Inflation climbed to 2 percent as food prices rose, and further increases could complicate efforts by the government to revive growth as Europe struggles with a debt crisis and the U.S. economy remains sluggish.
Growth in industrial production weakened to 8.9 percent from July's 9.2 percent, according to National Bureau of Statistics figures released Sunday. August's growth was the most anemic since May 2009, when factory production grew 8.9 percent.
"It's clear that the stimulus measures that have been put in place thus far have not yet had an impact on growth," said IHS Global Insight analyst Alistair Thornton. "So growth continues to slow, investment continues to weaken, the economy continues to go from worse to worse."
The government has cut interest rates twice since the start of June, but authorities are moving cautiously after Beijing's huge stimulus during the 2008 global crisis ignited inflation and a wasteful building boom. Growth slowed to a three-year low of 7.6 percent in the second quarter.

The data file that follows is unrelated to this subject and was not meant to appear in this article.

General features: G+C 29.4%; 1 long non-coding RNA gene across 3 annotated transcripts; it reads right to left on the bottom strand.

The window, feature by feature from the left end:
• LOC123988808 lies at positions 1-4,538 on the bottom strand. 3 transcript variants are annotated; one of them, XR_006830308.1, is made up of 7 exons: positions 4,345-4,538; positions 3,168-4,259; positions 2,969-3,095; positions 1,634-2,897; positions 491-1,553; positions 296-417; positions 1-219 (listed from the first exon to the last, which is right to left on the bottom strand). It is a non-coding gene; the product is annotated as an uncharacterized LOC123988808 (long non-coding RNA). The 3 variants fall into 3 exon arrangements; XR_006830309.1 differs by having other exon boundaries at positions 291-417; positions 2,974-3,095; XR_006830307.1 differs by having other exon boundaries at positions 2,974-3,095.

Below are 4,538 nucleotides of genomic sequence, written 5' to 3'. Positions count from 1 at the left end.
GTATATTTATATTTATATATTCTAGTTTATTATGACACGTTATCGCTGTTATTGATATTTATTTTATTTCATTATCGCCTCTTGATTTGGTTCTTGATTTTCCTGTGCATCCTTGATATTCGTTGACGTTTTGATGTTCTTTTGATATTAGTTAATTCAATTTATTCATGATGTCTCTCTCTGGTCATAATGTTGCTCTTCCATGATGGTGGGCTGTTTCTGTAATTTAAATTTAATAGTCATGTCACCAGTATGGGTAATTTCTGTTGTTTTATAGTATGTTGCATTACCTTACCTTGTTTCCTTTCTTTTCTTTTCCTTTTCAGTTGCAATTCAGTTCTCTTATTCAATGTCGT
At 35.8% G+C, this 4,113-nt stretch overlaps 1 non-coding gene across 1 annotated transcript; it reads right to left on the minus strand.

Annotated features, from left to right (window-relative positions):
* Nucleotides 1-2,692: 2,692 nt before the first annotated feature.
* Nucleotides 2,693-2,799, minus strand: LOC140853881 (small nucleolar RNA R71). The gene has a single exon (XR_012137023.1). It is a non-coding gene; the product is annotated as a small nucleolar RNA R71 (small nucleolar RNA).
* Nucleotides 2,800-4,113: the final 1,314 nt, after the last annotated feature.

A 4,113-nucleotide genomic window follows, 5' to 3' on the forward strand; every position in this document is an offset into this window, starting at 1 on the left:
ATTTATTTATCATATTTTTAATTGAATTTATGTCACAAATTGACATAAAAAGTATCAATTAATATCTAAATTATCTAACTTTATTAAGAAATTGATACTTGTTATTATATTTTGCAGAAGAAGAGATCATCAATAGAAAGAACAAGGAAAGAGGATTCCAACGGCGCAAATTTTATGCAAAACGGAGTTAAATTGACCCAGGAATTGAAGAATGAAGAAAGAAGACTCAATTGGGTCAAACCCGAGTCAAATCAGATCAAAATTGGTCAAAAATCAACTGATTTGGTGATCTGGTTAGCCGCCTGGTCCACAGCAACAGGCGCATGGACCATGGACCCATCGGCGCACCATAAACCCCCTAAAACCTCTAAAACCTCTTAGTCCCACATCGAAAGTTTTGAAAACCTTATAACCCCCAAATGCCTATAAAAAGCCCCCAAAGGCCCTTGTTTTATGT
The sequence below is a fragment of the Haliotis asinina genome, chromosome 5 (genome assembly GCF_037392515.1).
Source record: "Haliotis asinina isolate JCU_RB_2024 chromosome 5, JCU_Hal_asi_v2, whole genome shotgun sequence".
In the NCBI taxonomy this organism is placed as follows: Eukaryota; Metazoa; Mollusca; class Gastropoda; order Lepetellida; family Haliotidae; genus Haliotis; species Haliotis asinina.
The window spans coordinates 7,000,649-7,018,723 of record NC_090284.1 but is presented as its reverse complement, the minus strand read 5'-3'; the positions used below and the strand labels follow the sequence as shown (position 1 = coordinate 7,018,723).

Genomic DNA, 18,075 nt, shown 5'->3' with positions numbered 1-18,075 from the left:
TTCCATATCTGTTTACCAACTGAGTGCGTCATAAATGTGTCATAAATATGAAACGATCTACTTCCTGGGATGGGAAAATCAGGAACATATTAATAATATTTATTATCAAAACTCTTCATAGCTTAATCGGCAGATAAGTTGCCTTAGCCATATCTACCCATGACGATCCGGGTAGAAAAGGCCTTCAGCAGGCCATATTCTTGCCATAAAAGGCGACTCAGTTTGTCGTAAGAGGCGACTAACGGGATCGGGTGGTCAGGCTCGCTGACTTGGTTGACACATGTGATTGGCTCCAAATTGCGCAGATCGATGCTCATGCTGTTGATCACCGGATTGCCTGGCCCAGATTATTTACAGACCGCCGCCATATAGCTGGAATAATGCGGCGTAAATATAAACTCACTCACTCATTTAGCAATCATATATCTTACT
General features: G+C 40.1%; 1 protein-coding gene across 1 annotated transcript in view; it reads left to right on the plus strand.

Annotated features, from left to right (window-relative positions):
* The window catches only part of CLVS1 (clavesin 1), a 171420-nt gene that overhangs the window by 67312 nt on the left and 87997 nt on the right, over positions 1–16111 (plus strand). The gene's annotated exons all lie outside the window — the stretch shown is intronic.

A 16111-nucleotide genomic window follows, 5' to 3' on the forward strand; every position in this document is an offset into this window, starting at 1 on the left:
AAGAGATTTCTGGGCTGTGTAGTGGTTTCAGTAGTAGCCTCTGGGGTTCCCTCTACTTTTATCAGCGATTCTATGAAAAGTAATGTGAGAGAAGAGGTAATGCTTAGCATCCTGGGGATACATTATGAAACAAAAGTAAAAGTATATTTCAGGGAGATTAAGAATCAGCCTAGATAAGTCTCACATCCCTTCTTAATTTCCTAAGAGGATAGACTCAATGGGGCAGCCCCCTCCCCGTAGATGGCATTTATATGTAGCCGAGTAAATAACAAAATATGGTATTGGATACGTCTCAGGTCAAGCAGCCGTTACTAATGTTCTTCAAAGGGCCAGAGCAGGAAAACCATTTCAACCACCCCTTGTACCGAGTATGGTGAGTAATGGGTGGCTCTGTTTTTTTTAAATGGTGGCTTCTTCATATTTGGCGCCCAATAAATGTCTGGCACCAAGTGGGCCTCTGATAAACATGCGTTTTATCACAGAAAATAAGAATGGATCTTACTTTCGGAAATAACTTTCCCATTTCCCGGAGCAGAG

"The government doesn't want to repeat the mistakes of four years ago," but, given the pace of the slowdown, "they have to fall back on their tried and tested investment in infrastructure," said Thornton.
Highlighting the government's piecemal approach to stimulating the economy, it announced Thursday it had approved 25 subway building projects worth tens of billions of dollars.
Other data Sunday showed that a jump in food prices pushed inflation to 2 percent in August from 1.8 percent in July. Food prices rose 3.4 percent from a year earlier in August after a 2.4 percent increase in July.
Retail sales growth for August inched up to 13.2 percent from the previous month's 13.1 percent.
Producer prices fell 3.5 percent year-on-year, compared with a 2.9 percent decline in July, which could help ease overall inflation pressures in coming months.
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